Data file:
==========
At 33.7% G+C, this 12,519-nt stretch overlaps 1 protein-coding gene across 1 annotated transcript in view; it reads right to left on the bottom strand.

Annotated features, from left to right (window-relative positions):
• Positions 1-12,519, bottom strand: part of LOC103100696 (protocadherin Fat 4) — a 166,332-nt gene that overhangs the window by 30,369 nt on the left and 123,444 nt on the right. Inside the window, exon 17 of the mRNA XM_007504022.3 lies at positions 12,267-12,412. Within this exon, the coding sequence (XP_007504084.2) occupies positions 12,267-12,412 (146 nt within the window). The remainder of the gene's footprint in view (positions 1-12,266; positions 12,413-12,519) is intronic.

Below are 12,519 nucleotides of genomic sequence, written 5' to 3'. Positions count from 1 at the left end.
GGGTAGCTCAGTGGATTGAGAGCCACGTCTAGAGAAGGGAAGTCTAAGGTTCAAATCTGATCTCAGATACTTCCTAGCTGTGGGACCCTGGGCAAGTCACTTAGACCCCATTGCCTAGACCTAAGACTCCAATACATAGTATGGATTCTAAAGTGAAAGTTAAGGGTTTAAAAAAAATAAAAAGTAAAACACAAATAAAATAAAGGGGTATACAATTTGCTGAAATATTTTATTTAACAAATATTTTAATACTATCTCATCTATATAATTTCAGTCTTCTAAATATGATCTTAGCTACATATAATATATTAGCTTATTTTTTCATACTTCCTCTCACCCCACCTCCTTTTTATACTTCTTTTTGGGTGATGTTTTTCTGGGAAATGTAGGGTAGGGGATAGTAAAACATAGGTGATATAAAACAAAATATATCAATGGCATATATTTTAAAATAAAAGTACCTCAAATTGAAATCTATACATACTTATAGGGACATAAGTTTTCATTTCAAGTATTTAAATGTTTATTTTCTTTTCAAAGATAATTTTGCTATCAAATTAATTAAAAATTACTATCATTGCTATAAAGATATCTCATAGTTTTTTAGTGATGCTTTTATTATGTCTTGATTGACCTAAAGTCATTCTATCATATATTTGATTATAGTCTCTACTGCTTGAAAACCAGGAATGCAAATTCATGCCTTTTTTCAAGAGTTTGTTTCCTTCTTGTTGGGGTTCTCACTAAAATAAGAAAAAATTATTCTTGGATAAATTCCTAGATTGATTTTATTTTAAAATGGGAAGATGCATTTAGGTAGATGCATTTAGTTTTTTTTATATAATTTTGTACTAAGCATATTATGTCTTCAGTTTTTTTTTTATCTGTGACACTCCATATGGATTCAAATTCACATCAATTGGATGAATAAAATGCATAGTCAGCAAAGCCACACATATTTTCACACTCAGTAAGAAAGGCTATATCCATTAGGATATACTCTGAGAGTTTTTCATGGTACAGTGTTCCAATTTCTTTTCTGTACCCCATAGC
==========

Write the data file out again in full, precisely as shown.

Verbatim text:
At 33.7% G+C, this 12,519-nt stretch overlaps 1 protein-coding gene across 1 annotated transcript in view; it reads right to left on the bottom strand.

Annotated features, from left to right (window-relative positions):
• Positions 1-12,519, bottom strand: part of LOC103100696 (protocadherin Fat 4) — a 166,332-nt gene that overhangs the window by 30,369 nt on the left and 123,444 nt on the right. Inside the window, exon 17 of the mRNA XM_007504022.3 lies at positions 12,267-12,412. Within this exon, the coding sequence (XP_007504084.2) occupies positions 12,267-12,412 (146 nt within the window). The remainder of the gene's footprint in view (positions 1-12,266; positions 12,413-12,519) is intronic.

Below are 12,519 nucleotides of genomic sequence, written 5' to 3'. Positions count from 1 at the left end.
GGGTAGCTCAGTGGATTGAGAGCCACGTCTAGAGAAGGGAAGTCTAAGGTTCAAATCTGATCTCAGATACTTCCTAGCTGTGGGACCCTGGGCAAGTCACTTAGACCCCATTGCCTAGACCTAAGACTCCAATACATAGTATGGATTCTAAAGTGAAAGTTAAGGGTTTAAAAAAAATAAAAAGTAAAACACAAATAAAATAAAGGGGTATACAATTTGCTGAAATATTTTATTTAACAAATATTTTAATACTATCTCATCTATATAATTTCAGTCTTCTAAATATGATCTTAGCTACATATAATATATTAGCTTATTTTTTCATACTTCCTCTCACCCCACCTCCTTTTTATACTTCTTTTTGGGTGATGTTTTTCTGGGAAATGTAGGGTAGGGGATAGTAAAACATAGGTGATATAAAACAAAATATATCAATGGCATATATTTTAAAATAAAAGTACCTCAAATTGAAATCTATACATACTTATAGGGACATAAGTTTTCATTTCAAGTATTTAAATGTTTATTTTCTTTTCAAAGATAATTTTGCTATCAAATTAATTAAAAATTACTATCATTGCTATAAAGATATCTCATAGTTTTTTAGTGATGCTTTTATTATGTCTTGATTGACCTAAAGTCATTCTATCATATATTTGATTATAGTCTCTACTGCTTGAAAACCAGGAATGCAAATTCATGCCTTTTTTCAAGAGTTTGTTTCCTTCTTGTTGGGGTTCTCACTAAAATAAGAAAAAATTATTCTTGGATAAATTCCTAGATTGATTTTATTTTAAAATGGGAAGATGCATTTAGGTAGATGCATTTAGTTTTTTTTATATAATTTTGTACTAAGCATATTATGTCTTCAGTTTTTTTTTTATCTGTGACACTCCATATGGATTCAAATTCACATCAATTGGATGAATAAAATGCATAGTCAGCAAAGCCACACATATTTTCACACTCAGTAAGAAAGGCTATATCCATTAGGATATACTCTGAGAGTTTTTCATGGTACAGTGTTCCAATTTCTTTTCTGTACCCCATAGC